This week’s top headline was the Trump administration’s announcement of additional tariffs on $200 billion in Chinese goods. The Dow dropped more than 200 points on Wednesday following the news, but climbed nearly 563 points, or 2.3%, for the week thus reclaiming its 25,000 level. The S&P 500 rose 1.5% to 2,801.31, its highest point in more than five months. The Nasdaq Composite gained 1.8%, to a record 7,825.98 as technology stocks took center stage with a 2.3% pop. Consumer discretionary names were also strong, but income-centric utilities and telecoms lagged the overall market. Oil prices gave up ground on tariff worries with West Texas oil falling nearly $3.00/bbl. for the week and international Brent crude negative by $2.00. Gold fell again thanks in part to a rising dollar for a 1.3% weekly drop at a new 2018 low to $1,239.60 per ounce.
Monetary policy will nudge its way back into the news as Fed Chair Jerome Powell returns on Tuesday to Capitol Hill for the testimony formerly known as Humphrey-Hawkins. The U.S. central bank’s semiannual Monetary Policy Report, released on Friday ahead of the testimony, held no surprises. Policy makers continue to expect a further gradual rise in its federal-funds target rate from 2018 through 2020. In confirmation of the report, the economy was on a roll as the second half began, with much of this strength apparent in the manufacturing and non-manufacturing areas. The gains shown by these broad industrial and consumer categories were especially noteworthy in new orders and production and job growth is at all-time highs. There will always be headwinds for equities, but on balance the investment picture remains bright.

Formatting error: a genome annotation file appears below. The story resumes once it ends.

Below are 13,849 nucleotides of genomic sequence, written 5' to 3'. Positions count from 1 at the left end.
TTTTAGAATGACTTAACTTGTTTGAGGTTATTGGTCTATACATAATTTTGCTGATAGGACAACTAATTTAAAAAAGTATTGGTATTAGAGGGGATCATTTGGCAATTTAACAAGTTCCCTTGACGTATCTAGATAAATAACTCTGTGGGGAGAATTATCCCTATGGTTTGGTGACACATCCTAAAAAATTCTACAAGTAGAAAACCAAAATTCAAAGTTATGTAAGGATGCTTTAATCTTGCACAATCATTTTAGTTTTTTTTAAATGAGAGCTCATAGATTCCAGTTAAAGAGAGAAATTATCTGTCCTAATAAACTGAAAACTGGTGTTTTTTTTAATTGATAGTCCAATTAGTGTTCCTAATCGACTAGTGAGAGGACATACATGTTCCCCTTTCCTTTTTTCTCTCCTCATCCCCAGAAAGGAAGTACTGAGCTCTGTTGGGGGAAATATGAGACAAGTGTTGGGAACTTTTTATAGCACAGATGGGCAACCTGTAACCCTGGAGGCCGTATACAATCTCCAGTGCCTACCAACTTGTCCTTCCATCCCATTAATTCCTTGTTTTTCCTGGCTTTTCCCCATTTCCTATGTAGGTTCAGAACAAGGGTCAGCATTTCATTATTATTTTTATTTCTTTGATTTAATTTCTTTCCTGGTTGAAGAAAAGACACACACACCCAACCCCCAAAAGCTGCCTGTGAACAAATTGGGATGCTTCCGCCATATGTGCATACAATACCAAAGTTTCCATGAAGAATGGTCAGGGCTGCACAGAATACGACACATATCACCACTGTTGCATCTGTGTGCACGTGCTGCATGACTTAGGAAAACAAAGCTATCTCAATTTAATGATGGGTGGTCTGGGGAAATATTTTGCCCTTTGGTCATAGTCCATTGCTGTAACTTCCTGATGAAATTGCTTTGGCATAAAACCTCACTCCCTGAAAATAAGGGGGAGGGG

It will be a busy week for earnings with blog candidates CSX, Johnson & Johnson, ABB, Danaher and oil service giant Shlumberger all to report this week. My sense is that we will remain in a range-bound market for a while longer, with traders generally able to shrug off the trade war fears, but still likely to be vulnerable to headline news and rumors that will move equity prices wildly and sometimes irrationally.
Here is the answer to last week’s trivia question: The ice cream shop business of Berkshire Hathaway is? Ben & Jerry’s, Carvel, Baskin-Robbins or Dairy Queen. Answer: Founded in Joliet, Illinois in 1940, Dairy Queen was acquired by Berkshire Hathaway in 1998.
Today’s Trivia Question: Founded in 1989, Ft. Lauderdale-based Citrix Systems, Inc. does what? Manufactures integrated circuits, provides desktop products and software, makes semiconductor manufacturing equipment or manufactures electronic products for OEMs.